As if pregnancy and labor aren't stressful enough, you may have heard the term "cervical cerclage" from your OB-GYN. As scary as this tongue twister of a procedure sounds, it doesn't have to be traumatizing. Generally, when planned, it's pretty simple and you don’t feel a thing since you have general anesthesia — a cervical cerclage just involves stitches to strengthen your cervix to prevent preterm labor. But what if you need one in an emergency? Can you feel an emergency cerclage?
Dr. Fares Diarbakerli, an OB-GYN practicing in northern New Jersey, tells Romper in an email that a regular cervical cerclage procedure is typically performed at the end of the first trimester while the cervix is still closed.
According to American Pregnancy Association, a typical cerclage procedure is done as a preventative measure in women who have a weak cervix at 12 to 14 weeks, in order to keep the cervix from dilating early by stitching it shut. An emergency cerclage is done once the cervix is already dilated, shortened, and thinned out.
Why would you need a cerclage in the first place? Experts say it has to do with your cervix and whether it’s "incompetent." What makes your cervix incompetent has nothing to do with an IQ test, but whether or not it’s strong enough, long enough, or if it dilates early without pain or contractions.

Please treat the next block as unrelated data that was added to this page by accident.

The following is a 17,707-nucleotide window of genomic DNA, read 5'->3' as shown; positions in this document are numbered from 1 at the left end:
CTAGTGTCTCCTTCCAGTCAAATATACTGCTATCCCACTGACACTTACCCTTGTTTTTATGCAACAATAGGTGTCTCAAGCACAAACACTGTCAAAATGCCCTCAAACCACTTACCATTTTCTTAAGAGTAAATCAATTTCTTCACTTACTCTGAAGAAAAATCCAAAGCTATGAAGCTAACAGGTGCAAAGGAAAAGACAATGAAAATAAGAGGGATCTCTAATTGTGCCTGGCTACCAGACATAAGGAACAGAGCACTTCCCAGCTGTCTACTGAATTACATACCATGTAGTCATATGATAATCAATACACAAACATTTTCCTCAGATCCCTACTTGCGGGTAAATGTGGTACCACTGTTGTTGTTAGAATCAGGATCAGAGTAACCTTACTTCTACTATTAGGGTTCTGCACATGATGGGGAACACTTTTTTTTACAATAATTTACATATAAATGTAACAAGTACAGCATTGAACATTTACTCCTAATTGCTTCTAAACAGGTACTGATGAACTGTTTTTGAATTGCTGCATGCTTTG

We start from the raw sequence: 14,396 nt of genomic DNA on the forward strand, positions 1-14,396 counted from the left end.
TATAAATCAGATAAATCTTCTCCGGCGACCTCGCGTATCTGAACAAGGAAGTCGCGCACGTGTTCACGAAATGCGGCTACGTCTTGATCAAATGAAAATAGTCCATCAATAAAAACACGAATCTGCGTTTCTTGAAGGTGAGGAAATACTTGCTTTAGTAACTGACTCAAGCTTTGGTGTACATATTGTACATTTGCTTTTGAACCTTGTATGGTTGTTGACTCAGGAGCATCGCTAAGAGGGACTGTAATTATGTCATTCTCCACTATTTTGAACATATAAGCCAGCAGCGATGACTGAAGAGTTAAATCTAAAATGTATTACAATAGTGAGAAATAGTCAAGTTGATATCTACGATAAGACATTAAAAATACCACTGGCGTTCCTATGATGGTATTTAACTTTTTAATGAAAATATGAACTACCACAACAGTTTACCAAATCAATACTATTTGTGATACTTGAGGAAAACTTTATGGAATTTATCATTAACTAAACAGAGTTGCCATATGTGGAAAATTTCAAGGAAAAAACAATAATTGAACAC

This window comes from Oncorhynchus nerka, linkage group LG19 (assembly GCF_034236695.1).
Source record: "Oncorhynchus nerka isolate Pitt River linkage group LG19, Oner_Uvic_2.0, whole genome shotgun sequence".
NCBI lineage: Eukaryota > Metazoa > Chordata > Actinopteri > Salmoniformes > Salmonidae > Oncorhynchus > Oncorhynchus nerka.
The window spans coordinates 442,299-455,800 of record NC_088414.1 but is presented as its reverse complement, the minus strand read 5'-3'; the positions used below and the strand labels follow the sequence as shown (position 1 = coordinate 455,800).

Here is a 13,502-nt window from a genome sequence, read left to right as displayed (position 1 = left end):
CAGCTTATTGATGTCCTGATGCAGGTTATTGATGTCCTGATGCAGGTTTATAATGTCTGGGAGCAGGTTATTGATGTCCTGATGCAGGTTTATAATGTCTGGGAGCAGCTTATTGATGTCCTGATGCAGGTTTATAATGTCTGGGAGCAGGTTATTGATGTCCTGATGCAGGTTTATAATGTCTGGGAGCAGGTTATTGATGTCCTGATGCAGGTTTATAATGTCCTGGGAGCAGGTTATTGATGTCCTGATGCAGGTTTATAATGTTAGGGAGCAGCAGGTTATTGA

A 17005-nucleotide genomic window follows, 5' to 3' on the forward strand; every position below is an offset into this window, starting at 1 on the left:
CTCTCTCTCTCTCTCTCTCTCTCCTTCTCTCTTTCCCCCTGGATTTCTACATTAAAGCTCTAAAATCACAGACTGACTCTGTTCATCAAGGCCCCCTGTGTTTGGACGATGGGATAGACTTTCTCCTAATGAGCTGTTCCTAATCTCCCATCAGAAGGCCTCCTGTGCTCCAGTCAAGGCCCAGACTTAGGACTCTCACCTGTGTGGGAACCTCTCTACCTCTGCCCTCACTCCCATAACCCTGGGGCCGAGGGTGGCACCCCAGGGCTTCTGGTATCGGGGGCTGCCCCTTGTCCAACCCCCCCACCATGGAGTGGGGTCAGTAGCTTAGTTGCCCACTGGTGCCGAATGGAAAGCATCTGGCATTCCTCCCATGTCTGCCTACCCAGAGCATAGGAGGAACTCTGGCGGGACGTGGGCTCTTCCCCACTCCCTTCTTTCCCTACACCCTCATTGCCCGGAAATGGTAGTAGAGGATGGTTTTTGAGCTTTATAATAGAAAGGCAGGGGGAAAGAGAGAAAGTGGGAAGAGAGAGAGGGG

Dr. Miao Crystal Yu, an OB-GYN at Saddleback Memorial Medical Center in Laguna Hills, California, says to Romper in an email, "You would not feel an emergency cerclage, as it is done in the same fashion as a 'routine' cerclage — in the operating room and under anesthesia."
While you may not feel the stitching during the procedure, you may feel some of the side effects after, especially if there are complications. And though there are some risks with a cerclage that is performed in early pregnancy, it seems like there is a bit more of a risk for complications if you have an emergency cerclage.
"Complications of an advanced cervical cerclage procedure include a membrane rupture, either intraoperatively or in the immediate postoperative period, and is a major concern, especially with advanced cervical dilation," Dr. Deepti Siddaramappa, a gynecologist at Health City Cayman Islands writes in an email to Romper.
Other complications, which can also occur during a scheduled cerclage, can include intra amniotic infection, or suture migration. Intra amniotic infection is a bacterial infection that gets into the uterus from your vagina, according to Merck Manual.
Diarbakerli also notes, "Depending on the severity and the stage [of dilation], you can rupture the membrane, and there's increased risk of infections if done too late."
If you’ve had a history of second-trimester miscarriages, a damaged cervix from a previous abortion, or had a LEEP procedure, set up a consultation with your doctor for a transvaginal exam — this can determine if you need to have a cervical cerclage procedure done. In this instance, it’s definitely better to know sooner rather than later, so you don't find yourself in an emergency situation. The good news is, no matter what, you won't feel the procedure.